When the Millennium Commission announced their intention to build an observation wheel that would stand 135 metres over the city of London, people were initially cynical. The London Eye is one of the world’s tallest observation wheels, providing up to 40 kilometres of panoramic views on a clear day. The gradual rotation in one of the 32 high-tech glass capsules takes approximately 30 minutes, offering breathtaking views of London and its famous landmarks.
The London Eye has turned out to be the finest and most popular new attraction in London since Queen Victoria’s Great Exhibition. The Eye now welcomes between 3.5 and 4 million guests every year and, conceived and designed by Marks Barfield Architects, is a feat of modern engineering, both beautiful to look at and from.
Sir Christopher Wren’s mighty St Paul’s Cathedral draws the eye like nothing else in London, even though the City’s skyscrapers now tower above it. The centrepiece of the great reconstruction of London after the great fire of 1666, it is still the spiritual focus of Great Britain. Royal weddings and birthdays, the funerals of Britain’s leaders and services to celebrate the ends of wars all take place beneath the famous dome.
Whether you climb the Dome, discover the crypt, or treat yourself to afternoon tea there’s something for everyone. Ascend the spiral staircase to the Whispering Gallery before travelling up and out to the Stone and Golden Galleries, there you will experience a breathtaking panoramic view of London unmatched in the city.
HMS Belfast, is a World War Two cruiser with nine decks. As you explore this floating museum, pop into the Captain’s Bridge and then head down to the massive Boiler and Engine Rooms, well below the ship’s waterline. It is a wonderful opportunity to imagine life onboard an amazing warship – the only surviving ship of her type to have been active during World War II and the Korean War.
Launched on St Patrick’s Day 1938, the 187-metre long ship is a 6-inch cruiser, designed for the protection of trade, for offensive action, and to support military operations by aiding landings from the sea. One of her last jobs was to help evacuate emaciated survivors of Japanese prisoner of war and civilian internment camps from China. Up until the autumn of 1947 she was fully occupied with peace-keeping duties in the Far East.
For a thousand years the Tower of London has protected, threatened, imprisoned and occasionally executed the people of London. Originally the fortress of the hated Norman conquerors, built with imported white stone from France, it has been through many different incarnations in its life; the bloody tower where Richard III allegedly murdered his nephews, a patriotic symbol, home to British monarchs and armies, a prison and in modern times a treasury museum and UNESCO World Heritage site.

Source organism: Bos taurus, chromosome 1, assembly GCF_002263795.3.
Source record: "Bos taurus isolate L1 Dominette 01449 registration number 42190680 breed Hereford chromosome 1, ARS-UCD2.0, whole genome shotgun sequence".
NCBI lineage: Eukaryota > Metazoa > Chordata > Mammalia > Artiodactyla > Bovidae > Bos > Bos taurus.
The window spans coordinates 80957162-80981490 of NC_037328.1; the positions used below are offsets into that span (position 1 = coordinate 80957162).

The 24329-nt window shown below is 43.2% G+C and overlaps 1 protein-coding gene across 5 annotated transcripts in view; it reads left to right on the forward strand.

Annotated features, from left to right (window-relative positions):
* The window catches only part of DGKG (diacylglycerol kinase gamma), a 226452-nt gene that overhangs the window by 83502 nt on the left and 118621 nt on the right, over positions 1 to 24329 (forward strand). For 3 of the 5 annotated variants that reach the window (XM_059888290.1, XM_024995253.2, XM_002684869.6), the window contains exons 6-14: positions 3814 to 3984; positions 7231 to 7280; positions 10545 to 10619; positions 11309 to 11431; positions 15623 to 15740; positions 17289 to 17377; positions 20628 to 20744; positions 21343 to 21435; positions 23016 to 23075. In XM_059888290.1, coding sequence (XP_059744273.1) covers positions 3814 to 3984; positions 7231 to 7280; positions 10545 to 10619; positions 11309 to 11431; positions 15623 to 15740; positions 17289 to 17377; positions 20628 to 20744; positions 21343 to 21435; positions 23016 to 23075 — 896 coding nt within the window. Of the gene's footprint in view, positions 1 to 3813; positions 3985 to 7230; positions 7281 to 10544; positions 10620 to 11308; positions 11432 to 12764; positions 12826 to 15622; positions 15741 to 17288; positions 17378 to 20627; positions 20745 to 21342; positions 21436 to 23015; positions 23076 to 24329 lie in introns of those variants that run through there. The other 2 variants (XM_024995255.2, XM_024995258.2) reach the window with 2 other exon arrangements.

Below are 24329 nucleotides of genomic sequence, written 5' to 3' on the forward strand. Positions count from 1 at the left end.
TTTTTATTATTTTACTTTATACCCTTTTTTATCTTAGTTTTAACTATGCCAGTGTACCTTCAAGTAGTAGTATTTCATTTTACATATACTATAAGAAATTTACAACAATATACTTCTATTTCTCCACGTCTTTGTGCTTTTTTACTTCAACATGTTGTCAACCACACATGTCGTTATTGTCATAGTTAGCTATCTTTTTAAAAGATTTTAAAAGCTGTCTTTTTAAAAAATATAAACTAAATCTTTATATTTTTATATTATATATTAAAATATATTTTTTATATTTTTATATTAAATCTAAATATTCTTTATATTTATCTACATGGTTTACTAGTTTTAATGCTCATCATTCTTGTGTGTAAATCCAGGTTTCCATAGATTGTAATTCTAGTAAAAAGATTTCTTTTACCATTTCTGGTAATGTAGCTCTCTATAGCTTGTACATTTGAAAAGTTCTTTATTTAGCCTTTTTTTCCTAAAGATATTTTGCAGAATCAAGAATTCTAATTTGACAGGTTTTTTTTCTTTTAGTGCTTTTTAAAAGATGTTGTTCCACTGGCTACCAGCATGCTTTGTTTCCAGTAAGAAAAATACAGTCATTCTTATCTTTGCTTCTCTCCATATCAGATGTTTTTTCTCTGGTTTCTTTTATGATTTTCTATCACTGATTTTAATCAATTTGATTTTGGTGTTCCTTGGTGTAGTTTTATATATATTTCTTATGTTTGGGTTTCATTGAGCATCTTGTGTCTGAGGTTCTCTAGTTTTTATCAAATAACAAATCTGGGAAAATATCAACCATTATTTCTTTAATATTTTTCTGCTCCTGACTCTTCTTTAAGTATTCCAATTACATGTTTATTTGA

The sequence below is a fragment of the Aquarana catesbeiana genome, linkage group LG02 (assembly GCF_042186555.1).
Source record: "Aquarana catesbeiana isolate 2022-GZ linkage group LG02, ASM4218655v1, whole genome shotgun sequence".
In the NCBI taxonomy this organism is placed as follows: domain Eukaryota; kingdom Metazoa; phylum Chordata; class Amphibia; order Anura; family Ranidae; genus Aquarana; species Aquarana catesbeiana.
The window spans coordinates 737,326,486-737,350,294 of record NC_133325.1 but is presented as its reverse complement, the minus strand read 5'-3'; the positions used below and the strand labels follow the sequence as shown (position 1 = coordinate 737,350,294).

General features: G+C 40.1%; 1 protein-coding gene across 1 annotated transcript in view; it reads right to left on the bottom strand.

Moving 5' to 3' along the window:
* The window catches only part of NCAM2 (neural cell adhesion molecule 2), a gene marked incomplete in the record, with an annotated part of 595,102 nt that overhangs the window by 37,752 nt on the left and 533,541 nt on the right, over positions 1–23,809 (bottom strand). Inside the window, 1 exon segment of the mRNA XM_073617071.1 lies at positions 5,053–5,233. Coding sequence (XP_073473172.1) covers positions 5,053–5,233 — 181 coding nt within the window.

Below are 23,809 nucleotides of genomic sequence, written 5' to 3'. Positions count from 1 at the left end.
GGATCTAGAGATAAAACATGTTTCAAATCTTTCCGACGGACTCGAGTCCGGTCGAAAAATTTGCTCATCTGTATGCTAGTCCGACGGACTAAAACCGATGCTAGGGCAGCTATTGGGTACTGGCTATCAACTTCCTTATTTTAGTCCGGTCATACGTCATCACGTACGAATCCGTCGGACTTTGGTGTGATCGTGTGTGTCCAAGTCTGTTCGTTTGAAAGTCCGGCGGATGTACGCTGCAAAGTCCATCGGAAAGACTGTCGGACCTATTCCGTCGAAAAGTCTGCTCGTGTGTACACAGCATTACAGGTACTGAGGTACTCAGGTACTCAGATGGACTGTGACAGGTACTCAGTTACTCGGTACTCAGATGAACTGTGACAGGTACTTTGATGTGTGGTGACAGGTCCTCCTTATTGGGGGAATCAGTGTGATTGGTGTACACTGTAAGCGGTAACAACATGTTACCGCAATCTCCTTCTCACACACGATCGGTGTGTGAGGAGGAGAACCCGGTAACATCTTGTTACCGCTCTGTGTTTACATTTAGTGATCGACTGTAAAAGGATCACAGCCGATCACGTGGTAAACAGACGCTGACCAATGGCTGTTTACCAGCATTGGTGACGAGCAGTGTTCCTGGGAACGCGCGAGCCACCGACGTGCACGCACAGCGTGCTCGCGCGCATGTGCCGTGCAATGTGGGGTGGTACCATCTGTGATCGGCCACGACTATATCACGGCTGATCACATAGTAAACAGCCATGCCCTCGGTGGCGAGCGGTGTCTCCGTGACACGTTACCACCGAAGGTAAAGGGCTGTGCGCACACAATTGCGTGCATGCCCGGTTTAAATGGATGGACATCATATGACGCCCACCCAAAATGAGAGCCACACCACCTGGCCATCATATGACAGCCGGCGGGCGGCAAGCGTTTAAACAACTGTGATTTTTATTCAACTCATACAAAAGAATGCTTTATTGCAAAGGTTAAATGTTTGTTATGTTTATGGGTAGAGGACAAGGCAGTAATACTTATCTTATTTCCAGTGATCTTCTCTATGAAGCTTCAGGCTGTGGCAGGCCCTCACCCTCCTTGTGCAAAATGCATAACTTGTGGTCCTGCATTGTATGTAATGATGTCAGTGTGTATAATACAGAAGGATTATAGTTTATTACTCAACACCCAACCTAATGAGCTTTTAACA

Tower of London has also served as a Royal Mint, an armoury, the treasury, home of the Crown Jewels and of course, most infamously, since 1100 a prison. Being sent to the Tower became a famous phrase in London.
England’s most famous royal palace, and the official residence of Queen Elizabeth II. Originally acquired by King George III for his wife Queen Charlotte, Buckingham House was increasingly known as the ‘Queen’s House’ and 14 of George III’s children were born there. On his accession to the throne, George IV decided to convert the house into a palace and employed John Nash to help him extend the building.
The State Rooms are now still used by the Royal Family to receive and entertain guests on State and ceremonial occasions. Visitors can admire some of the more unusual gifts received by the current Queen, including drawings by Salvador Dali, an embroidered silk scarf from Nelson Mandela and a grove of maple trees. Buckingham Palace has 775 rooms. These include 19 State rooms, 52 Royal and guest bedrooms, 188 staff bedrooms, 92 offices and 78 bathrooms. In measurements, the building is 108 metres long across the front, 120 metres deep (including the central quadrangle) and 24 metres high.
The Palace is very much a working building and the centrepiece of Britain’s constitutional monarchy. It houses the offices of those who support the day-to-day activities and duties of The Queen and The Duke of Edinburgh and their immediate family.